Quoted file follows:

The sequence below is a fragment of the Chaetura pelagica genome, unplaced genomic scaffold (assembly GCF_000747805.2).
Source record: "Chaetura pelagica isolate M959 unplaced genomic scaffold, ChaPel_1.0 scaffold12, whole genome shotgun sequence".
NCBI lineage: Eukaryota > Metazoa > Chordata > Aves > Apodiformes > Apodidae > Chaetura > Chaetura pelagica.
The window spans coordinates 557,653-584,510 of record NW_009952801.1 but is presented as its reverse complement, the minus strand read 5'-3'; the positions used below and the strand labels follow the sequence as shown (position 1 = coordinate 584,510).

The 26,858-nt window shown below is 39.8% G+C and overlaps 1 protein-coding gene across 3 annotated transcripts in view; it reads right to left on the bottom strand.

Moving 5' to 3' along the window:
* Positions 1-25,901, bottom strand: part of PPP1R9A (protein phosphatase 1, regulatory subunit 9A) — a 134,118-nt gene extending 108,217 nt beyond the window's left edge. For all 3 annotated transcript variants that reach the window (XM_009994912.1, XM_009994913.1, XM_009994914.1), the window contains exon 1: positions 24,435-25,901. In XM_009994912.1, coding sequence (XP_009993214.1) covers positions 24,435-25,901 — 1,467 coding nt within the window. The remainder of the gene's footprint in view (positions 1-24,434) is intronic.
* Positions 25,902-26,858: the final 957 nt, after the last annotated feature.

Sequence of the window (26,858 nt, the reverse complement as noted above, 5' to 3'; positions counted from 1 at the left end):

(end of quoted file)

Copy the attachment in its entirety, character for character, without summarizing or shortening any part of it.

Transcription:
The sequence below is a fragment of the Chaetura pelagica genome, unplaced genomic scaffold (assembly GCF_000747805.2).
Source record: "Chaetura pelagica isolate M959 unplaced genomic scaffold, ChaPel_1.0 scaffold12, whole genome shotgun sequence".
NCBI lineage: Eukaryota > Metazoa > Chordata > Aves > Apodiformes > Apodidae > Chaetura > Chaetura pelagica.
The window spans coordinates 557,653-584,510 of record NW_009952801.1 but is presented as its reverse complement, the minus strand read 5'-3'; the positions used below and the strand labels follow the sequence as shown (position 1 = coordinate 584,510).

The 26,858-nt window shown below is 39.8% G+C and overlaps 1 protein-coding gene across 3 annotated transcripts in view; it reads right to left on the bottom strand.

Moving 5' to 3' along the window:
* Positions 1-25,901, bottom strand: part of PPP1R9A (protein phosphatase 1, regulatory subunit 9A) — a 134,118-nt gene extending 108,217 nt beyond the window's left edge. For all 3 annotated transcript variants that reach the window (XM_009994912.1, XM_009994913.1, XM_009994914.1), the window contains exon 1: positions 24,435-25,901. In XM_009994912.1, coding sequence (XP_009993214.1) covers positions 24,435-25,901 — 1,467 coding nt within the window. The remainder of the gene's footprint in view (positions 1-24,434) is intronic.
* Positions 25,902-26,858: the final 957 nt, after the last annotated feature.

Sequence of the window (26,858 nt, the reverse complement as noted above, 5' to 3'; positions counted from 1 at the left end):